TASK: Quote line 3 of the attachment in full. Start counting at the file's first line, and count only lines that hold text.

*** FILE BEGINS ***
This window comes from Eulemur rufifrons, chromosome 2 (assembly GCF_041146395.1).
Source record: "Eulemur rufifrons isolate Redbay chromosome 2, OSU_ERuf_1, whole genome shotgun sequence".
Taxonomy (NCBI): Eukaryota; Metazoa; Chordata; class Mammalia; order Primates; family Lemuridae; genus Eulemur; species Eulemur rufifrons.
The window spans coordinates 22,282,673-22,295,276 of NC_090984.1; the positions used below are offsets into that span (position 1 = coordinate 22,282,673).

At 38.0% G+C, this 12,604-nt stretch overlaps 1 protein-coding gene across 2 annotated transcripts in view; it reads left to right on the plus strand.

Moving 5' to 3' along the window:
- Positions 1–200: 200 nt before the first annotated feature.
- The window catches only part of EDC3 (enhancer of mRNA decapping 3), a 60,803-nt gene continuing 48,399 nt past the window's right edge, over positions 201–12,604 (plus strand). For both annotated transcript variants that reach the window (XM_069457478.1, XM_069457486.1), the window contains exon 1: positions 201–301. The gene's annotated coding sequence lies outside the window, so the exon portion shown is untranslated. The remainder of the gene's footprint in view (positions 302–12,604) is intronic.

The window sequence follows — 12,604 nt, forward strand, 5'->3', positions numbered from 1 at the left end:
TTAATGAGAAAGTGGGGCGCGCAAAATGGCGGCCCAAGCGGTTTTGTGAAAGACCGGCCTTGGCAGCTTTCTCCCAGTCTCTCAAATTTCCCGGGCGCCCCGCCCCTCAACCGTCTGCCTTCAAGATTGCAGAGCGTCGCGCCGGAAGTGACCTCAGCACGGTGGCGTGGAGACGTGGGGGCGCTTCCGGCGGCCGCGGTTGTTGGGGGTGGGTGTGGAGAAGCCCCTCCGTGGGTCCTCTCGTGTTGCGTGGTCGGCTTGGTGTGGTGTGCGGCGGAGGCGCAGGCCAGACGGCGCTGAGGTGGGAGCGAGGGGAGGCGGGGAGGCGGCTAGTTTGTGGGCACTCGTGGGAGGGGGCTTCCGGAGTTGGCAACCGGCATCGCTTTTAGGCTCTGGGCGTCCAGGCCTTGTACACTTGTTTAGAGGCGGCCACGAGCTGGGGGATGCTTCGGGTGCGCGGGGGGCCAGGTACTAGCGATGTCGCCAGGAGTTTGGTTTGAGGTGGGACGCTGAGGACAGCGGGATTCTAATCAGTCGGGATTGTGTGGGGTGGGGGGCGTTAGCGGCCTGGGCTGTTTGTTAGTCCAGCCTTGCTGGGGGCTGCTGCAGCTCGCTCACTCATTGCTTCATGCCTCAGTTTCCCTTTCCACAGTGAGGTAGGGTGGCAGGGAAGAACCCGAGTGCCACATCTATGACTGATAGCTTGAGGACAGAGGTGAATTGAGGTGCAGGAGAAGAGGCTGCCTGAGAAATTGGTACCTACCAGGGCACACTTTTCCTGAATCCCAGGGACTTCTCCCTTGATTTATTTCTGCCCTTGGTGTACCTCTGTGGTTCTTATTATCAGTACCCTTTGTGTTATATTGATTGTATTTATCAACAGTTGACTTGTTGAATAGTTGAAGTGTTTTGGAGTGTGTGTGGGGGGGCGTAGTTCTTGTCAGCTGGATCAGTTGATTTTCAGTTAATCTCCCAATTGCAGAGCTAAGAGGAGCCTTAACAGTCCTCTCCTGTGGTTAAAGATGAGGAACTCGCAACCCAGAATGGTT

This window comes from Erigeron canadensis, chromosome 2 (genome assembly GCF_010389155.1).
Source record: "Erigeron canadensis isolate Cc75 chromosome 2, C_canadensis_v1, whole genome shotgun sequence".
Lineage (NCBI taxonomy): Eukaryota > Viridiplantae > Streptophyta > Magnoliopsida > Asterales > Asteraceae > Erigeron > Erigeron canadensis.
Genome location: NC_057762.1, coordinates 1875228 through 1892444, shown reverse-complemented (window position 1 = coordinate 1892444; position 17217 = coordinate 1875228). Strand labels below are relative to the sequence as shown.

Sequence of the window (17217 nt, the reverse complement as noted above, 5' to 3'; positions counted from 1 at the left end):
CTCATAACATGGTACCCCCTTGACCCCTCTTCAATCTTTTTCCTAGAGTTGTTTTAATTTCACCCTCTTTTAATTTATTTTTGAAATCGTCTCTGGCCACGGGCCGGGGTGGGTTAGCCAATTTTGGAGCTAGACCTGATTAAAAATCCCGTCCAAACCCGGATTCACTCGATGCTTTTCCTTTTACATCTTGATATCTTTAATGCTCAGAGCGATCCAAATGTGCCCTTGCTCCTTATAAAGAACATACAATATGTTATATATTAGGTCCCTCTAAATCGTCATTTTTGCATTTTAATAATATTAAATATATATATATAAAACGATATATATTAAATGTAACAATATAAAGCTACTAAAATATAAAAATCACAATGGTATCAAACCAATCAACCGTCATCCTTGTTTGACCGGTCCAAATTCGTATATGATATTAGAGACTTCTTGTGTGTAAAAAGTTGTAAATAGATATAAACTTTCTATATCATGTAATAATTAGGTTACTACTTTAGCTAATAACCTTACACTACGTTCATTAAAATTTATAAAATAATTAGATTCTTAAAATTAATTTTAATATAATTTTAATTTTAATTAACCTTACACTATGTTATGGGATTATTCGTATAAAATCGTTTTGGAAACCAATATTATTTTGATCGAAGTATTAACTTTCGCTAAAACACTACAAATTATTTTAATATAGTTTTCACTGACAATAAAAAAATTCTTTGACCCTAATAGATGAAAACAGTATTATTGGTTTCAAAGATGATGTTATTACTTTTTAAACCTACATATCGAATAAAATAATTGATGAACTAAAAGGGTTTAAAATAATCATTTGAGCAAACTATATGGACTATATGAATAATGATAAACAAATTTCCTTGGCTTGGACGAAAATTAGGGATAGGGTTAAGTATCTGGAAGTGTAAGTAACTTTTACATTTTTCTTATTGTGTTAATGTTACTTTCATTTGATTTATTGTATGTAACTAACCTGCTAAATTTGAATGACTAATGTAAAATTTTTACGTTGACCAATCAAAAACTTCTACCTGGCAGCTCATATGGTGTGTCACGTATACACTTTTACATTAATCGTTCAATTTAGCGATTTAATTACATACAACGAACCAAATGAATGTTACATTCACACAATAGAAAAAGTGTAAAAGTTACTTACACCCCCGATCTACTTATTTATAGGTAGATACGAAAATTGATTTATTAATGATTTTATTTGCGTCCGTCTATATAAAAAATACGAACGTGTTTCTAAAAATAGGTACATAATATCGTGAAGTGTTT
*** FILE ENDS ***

Taxonomy (NCBI): Eukaryota; Metazoa; Chordata; class Mammalia; order Primates; family Lemuridae; genus Eulemur; species Eulemur rufifrons.